Well, sometimes they get briefed, not all the time. ... You have many members of Congress, both Republican and Democrat, complaining that the administration is not telling them what they're doing. It is not following the 1947 National Security Act that requires that the Intelligence Committees be briefed. It was clearly bypassed in the case of the NSA program and also appears to have been bypassed with the banking program.

We've had numerous lawmakers tell us that. Sen. [Dianne] Feinstein [D-Calif.] was on TV saying that she only learned about this program because the Treasury Department told her The New York Times was working on it. ... [Rep.] Barney Frank [D-Mass.], who's the ranking Democrat on the banking subcommittee that clearly would have jurisdiction for a program like this, he was offered an off-the-record classified briefing by the Treasury Department weeks before our story, because we were about to run a story, and he said: "No thanks. I'm not agreeing to those ground rules. You should have told me months or years ago about this program."

I did a story just recently about the Republican chairman of the House Intelligence Committee, Pete Hoekstra [R-Mich.], who is a strong ally of the Bush administration and certainly no card-carrying member of the ACLU [American Civil Liberties Union], complaining in a private letter to President Bush that he might be breaking the law by failing to inform his committee of all the various intelligence activities. Hoekstra then went on TV after our story appeared and said that he took very, very seriously their failure to tell his committee what they were doing. ...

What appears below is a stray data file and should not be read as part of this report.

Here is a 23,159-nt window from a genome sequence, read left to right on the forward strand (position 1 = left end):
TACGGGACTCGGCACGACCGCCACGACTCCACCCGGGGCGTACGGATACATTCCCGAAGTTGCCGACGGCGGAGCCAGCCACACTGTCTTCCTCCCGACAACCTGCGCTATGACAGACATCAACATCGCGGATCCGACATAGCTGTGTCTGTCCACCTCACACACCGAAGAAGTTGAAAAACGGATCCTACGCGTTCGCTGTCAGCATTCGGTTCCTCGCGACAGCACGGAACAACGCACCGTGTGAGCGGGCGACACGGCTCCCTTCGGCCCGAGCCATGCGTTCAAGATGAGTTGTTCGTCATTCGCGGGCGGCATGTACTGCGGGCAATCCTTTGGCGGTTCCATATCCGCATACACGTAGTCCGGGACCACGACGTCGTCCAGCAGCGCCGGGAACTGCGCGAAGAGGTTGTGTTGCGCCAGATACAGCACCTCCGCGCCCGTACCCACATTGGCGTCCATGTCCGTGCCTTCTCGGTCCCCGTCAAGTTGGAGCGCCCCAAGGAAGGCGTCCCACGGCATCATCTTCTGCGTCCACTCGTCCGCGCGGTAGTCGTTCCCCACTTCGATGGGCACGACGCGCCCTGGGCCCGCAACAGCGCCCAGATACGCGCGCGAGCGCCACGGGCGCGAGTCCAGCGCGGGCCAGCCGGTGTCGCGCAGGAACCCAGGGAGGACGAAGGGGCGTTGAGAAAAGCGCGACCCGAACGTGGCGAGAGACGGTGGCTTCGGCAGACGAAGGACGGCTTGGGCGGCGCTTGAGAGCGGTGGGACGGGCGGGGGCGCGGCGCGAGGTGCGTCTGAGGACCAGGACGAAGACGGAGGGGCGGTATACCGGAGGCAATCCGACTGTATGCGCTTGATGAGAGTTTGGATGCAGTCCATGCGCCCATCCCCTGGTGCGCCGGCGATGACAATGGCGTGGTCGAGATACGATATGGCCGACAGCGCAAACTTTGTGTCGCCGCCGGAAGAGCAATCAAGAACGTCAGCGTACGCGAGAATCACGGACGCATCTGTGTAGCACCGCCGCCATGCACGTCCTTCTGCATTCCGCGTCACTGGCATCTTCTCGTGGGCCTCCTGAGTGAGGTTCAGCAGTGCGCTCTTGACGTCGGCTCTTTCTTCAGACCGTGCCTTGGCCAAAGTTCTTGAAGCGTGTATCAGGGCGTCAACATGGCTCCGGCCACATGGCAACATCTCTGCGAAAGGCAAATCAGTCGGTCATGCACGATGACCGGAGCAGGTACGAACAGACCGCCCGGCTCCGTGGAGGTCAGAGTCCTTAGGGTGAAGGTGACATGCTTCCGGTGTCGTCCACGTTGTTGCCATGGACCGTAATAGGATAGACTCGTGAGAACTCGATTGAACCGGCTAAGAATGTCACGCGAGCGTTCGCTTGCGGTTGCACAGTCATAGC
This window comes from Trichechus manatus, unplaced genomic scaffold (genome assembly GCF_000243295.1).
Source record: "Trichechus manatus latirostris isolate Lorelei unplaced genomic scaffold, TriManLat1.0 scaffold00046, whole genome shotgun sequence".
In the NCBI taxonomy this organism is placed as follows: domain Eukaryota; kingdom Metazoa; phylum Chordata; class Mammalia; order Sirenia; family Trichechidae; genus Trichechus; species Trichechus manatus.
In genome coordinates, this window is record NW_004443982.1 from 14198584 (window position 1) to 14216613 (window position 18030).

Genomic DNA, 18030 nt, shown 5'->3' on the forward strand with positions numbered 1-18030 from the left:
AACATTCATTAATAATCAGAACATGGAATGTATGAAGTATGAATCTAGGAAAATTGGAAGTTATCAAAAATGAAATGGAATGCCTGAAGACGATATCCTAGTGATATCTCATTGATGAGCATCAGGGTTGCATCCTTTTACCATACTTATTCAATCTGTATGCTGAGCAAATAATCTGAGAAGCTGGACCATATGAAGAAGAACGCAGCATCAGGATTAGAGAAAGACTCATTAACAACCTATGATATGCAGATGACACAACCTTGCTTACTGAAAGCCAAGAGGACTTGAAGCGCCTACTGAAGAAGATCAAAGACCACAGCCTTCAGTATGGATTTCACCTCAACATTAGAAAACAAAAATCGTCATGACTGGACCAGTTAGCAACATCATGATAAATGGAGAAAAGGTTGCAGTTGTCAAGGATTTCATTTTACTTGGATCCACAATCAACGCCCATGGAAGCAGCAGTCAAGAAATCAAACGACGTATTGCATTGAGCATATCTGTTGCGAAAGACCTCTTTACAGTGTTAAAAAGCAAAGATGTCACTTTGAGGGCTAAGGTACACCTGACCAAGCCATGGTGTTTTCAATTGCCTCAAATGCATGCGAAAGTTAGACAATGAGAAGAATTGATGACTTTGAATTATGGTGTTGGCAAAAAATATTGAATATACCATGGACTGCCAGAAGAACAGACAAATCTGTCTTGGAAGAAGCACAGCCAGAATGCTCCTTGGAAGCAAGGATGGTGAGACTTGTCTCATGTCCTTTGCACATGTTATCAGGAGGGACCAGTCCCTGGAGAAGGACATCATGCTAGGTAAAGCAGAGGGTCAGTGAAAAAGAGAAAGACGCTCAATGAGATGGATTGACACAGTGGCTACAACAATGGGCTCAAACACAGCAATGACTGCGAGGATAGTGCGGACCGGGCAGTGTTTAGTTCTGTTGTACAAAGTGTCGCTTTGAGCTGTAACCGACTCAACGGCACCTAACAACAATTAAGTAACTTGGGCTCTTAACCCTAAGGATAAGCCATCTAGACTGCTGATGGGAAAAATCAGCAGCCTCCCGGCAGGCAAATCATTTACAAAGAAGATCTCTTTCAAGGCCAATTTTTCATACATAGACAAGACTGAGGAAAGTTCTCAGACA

... In that letter that you reported on, he indicated there were other programs. ... You got any idea what they are?

Some suspicions. I think that's kind of a Washington parlor game right now, guessing what it was that he was referring to. But I think, again, the point he was making there, that the Intelligence Committees are not being briefed and that this may well be a violation of the law, is obviously an important one, ... and also that the Republicans in Congress are clearly getting tired of what they see as a pattern in this.

The Republicans are getting tired of reading about the programs that they should have known about in The New York Times, ... the newspaper that they want to have prosecuted for espionage?

Well, it was interesting. ... Hoekstra has come down as hard on the media as anyone else. ... But he says in this case, the whistleblower process worked, because the whistleblowers came to him in Congress and told him [about] programs that he had known nothing about as chairman of the House Intelligence Committee.

But that's a complaint that I've heard from others: Your sources are committing treason. ... They can go to the Intelligence Committee in the House or the Senate, or for that matter anyone who's in Congress, and tell them what's wrong. ...

Well, first of all, there are whistleblowers who will tell you that they have done just that ... and have found that they've been retaliated against or could not find a venue, even in Congress. So whether or not that process works is debatable. There are also whistleblower protections for going to the media -- not as strong as we would like at times, but there are protections in place for that. ...

The concerns that we saw recently from Hoekstra are relatively new. We haven't been in that situation before, where we have the Republican chairman of the House Intelligence Committee going to the president to say, "I heard from a whistleblower that there are classified programs that you're not telling us about, and you may be in violation of the law." That's a new phenomenon.